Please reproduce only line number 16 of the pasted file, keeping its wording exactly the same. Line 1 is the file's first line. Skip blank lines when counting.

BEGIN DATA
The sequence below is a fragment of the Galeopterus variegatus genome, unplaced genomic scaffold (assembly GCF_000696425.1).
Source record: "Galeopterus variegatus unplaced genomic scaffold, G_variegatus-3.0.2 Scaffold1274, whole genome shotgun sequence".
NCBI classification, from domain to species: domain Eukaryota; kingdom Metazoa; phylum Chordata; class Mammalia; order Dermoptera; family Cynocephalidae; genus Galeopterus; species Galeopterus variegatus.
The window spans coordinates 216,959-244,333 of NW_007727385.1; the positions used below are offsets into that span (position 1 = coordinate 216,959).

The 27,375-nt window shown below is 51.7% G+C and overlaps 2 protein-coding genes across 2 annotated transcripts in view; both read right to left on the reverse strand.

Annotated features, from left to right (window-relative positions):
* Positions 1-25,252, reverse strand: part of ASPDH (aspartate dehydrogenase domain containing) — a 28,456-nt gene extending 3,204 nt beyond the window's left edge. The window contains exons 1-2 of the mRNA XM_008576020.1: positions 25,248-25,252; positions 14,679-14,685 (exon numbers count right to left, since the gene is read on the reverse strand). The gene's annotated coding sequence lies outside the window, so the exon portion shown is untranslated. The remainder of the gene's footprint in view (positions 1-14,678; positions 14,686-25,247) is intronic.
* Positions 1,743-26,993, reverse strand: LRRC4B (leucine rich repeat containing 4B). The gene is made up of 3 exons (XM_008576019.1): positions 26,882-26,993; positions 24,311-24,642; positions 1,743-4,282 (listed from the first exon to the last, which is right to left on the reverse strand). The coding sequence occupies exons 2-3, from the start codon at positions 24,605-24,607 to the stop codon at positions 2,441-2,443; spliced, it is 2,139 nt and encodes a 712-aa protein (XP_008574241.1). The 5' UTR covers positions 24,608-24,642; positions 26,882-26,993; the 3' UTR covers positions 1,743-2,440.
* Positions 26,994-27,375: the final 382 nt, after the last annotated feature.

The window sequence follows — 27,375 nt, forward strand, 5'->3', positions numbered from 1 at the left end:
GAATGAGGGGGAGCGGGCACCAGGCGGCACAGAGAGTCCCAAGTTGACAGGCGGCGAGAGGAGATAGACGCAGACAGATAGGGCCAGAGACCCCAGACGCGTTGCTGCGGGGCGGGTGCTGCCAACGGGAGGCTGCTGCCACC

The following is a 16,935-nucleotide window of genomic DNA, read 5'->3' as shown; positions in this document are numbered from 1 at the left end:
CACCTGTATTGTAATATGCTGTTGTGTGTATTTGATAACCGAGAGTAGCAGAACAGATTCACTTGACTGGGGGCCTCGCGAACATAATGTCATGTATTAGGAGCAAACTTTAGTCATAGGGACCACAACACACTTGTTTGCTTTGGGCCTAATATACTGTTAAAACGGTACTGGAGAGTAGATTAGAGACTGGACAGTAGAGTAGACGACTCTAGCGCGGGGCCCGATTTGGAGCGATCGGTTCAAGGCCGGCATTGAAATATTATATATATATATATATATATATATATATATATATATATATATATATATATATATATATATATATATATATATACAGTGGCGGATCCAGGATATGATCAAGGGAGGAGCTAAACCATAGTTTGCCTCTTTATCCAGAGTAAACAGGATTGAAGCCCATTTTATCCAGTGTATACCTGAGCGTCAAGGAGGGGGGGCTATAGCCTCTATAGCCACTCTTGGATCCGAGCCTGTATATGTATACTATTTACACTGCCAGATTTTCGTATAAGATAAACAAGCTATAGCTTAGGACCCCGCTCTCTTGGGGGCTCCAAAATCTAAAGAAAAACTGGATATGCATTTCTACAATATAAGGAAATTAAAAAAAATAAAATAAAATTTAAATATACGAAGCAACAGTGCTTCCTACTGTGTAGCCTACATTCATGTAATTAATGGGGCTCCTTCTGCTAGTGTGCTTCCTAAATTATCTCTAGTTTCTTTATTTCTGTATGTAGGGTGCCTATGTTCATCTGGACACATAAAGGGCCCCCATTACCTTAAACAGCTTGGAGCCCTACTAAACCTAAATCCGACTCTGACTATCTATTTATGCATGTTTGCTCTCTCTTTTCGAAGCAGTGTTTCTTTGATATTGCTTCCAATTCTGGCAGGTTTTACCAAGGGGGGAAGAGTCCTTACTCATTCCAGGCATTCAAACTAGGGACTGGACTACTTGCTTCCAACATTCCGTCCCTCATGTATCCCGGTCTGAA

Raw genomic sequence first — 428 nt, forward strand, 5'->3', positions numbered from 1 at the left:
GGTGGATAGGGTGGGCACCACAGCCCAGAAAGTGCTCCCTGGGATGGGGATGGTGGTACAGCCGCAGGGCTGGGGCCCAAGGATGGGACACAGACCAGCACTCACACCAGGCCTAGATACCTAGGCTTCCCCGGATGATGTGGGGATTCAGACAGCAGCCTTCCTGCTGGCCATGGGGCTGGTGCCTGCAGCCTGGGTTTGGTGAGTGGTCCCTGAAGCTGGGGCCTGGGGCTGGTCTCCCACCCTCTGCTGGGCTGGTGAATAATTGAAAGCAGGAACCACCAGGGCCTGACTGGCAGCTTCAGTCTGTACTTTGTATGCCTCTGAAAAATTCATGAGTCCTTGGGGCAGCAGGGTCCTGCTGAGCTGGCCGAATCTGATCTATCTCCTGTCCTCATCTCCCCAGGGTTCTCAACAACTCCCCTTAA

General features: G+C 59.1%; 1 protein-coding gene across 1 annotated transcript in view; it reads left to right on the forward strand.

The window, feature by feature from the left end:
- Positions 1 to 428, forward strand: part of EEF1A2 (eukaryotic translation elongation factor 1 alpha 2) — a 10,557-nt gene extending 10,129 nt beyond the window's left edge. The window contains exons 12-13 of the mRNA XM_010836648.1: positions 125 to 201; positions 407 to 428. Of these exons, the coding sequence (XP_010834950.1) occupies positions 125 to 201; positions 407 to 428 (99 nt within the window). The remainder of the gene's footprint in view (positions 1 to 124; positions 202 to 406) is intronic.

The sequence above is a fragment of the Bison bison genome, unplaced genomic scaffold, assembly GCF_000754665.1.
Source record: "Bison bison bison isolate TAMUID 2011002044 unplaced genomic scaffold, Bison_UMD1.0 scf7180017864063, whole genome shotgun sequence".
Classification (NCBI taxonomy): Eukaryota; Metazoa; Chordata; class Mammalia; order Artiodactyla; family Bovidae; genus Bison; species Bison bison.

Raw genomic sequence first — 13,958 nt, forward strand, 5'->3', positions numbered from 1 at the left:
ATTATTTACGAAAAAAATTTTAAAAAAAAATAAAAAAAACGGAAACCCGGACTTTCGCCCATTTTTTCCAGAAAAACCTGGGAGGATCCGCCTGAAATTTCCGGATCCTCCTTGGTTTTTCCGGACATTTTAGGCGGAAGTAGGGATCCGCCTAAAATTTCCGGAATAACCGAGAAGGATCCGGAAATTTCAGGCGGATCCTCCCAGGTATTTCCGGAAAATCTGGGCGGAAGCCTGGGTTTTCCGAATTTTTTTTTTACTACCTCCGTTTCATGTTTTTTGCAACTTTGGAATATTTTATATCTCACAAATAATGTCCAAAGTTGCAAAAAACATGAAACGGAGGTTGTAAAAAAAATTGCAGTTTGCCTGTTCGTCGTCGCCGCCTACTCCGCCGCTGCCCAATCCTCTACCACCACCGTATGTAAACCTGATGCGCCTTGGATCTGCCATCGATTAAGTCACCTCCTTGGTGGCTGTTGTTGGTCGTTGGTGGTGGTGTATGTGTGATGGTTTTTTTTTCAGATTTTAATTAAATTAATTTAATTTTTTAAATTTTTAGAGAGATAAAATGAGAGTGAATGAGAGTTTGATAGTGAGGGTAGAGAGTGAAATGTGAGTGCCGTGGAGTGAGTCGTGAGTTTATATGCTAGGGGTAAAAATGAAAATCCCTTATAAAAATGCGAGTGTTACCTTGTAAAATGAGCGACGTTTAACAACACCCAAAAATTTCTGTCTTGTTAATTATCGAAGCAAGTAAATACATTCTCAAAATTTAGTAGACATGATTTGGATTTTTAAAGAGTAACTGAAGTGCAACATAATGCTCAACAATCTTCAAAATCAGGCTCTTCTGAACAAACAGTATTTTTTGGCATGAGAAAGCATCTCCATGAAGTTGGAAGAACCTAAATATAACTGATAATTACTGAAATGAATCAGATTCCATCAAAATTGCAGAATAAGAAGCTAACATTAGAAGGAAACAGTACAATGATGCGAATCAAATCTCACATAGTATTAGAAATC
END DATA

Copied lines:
General features: G+C 59.1%; 1 protein-coding gene across 1 annotated transcript in view; it reads left to right on the forward strand.